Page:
Delivery services found their swift start in a high demand setting during the television era in the 1950s. Many restaurants were adapting to the gradual shift towards more sedentary lifestyles as more people worked from home, cars became widespread, and televisions found a permanent placement in homes. Hence, it would only be a matter of time before the restaurant industry was able to capitalize on this situation and institute “television dinner” menus. In the 1950s, TV dinners typically consisted of a pre-cooked meal, such as meat or poultry, a vegetable, and a starchy side, such as potatoes or rice, packaged in an aluminum tray divided into sections to hold each component of the meal.

Residents of local areas no longer needed to live within walking distance of their favorite restaurant. Through a short call, their favorite meal would be delivered to their doorstep in the next hour. In the next decades, this process would only expand throughout the industry and be improved upon – which can mainly be attributed to the ubiquity of cars. 

In 1984, the international pizza chain Domino’s introduced their own spin on food delivery. The heavier focus on the food delivery aspect of restaurant chains allowed a “30 minutes or free” policy to be put in place that would give free food to the customer if Domino’s could not meet the time deadline given.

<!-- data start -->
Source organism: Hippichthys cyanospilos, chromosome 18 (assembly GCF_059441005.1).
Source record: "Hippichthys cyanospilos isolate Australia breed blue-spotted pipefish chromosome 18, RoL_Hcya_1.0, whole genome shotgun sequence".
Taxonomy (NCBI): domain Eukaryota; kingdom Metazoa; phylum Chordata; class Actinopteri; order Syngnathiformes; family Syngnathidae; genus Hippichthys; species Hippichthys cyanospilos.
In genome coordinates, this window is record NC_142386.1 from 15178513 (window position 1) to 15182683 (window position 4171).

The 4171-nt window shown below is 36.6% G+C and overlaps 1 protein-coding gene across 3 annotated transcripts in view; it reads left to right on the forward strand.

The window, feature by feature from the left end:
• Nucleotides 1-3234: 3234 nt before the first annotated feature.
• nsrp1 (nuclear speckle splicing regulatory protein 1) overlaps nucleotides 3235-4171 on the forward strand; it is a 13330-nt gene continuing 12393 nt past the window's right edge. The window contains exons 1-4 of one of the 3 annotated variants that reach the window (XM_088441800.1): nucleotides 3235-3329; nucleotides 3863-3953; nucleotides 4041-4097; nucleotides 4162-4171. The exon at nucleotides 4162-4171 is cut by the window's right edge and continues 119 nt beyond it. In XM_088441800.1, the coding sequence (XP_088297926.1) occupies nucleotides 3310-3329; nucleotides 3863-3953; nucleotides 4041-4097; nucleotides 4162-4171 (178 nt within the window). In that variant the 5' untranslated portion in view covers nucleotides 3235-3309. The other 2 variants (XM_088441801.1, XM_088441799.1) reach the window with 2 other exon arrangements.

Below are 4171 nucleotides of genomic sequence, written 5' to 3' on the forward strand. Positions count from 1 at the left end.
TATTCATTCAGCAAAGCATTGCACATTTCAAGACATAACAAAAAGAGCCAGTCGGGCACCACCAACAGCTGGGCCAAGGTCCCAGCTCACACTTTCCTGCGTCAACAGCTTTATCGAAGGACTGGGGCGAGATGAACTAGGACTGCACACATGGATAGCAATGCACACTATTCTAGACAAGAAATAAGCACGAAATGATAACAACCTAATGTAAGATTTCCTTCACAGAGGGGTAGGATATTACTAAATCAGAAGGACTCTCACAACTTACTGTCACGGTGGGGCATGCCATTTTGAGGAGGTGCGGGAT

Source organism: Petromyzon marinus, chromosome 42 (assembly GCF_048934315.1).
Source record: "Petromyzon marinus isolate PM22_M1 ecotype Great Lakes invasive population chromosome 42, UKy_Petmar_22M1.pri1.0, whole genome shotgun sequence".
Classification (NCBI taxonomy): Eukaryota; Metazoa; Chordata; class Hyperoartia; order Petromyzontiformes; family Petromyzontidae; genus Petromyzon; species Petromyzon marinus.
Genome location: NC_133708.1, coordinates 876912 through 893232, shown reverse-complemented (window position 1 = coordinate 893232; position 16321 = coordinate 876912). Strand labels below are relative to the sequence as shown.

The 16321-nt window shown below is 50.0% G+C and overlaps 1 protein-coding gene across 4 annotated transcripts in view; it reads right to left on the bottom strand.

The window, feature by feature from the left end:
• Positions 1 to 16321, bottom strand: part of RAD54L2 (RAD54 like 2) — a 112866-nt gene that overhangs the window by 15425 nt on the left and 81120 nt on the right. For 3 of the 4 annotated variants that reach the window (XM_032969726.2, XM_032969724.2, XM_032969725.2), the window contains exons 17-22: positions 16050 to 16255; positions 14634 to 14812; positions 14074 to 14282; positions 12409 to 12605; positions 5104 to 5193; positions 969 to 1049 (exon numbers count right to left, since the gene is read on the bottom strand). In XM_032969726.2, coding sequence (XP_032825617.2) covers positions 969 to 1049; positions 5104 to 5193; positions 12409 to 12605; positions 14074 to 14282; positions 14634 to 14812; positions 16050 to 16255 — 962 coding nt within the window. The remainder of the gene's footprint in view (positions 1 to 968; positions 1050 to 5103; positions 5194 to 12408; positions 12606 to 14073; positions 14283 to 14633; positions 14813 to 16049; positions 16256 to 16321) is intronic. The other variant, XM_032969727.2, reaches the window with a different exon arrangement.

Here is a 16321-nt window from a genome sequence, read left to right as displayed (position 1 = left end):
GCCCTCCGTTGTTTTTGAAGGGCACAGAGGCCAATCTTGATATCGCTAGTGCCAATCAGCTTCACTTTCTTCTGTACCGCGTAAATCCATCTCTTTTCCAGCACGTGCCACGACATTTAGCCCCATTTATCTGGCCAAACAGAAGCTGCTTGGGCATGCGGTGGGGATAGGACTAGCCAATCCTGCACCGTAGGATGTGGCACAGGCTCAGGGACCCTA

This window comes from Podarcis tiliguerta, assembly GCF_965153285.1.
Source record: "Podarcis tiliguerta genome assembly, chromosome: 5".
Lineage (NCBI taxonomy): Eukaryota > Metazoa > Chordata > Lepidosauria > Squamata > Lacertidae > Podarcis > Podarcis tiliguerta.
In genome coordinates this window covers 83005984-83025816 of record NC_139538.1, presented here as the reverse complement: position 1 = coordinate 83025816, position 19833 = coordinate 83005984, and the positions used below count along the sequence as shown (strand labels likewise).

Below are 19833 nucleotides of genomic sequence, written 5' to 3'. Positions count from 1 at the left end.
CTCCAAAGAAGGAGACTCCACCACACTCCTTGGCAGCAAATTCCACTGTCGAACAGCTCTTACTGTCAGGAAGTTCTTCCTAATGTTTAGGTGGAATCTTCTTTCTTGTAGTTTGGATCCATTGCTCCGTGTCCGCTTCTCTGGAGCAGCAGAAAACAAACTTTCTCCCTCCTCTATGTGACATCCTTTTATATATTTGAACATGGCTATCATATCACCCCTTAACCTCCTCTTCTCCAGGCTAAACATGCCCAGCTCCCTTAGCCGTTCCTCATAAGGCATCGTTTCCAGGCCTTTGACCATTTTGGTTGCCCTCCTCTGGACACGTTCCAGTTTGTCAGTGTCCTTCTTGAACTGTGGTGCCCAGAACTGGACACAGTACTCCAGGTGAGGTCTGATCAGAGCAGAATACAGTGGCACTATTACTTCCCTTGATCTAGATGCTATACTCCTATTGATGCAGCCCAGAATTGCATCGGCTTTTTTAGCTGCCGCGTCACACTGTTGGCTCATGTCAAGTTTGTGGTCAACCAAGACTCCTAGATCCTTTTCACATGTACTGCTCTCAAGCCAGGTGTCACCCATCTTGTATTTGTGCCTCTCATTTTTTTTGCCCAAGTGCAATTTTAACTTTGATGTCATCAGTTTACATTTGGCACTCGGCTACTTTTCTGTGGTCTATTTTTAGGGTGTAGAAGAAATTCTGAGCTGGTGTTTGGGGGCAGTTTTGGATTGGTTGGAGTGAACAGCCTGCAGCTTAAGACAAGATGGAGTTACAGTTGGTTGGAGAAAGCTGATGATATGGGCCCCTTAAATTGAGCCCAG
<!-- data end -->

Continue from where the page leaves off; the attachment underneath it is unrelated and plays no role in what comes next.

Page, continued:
Evolution of Food Delivery Services

In 1995, the first prototype of an online delivery service found its humble beginnings in the Stanford University Business School by two graduates, Craig Cohen and Michael Adelburg. The World Wide Waiter, the company that the graduates engineered, would end up offering meal options from 60 partnered, local restaurants. Today, they’ve expanded to more than 1,300 restaurants and have rebranded to the new name:

With the new century, came new avenues for the food delivery industry in which to expand.  Starting in the 2000s, the popularity of the food delivery services exponentially increased. Smartphones started to appear as a necessity on everyone’s person. This also gave a pathway for delivery apps like Grubhub, DoorDash, and UberEats (to name a few) to dominate the delivery industry space. Now instead of from one’s home, it gradually became the norm to even order food from a workplace or office as the ability to deliver food became more convenient and acceptable.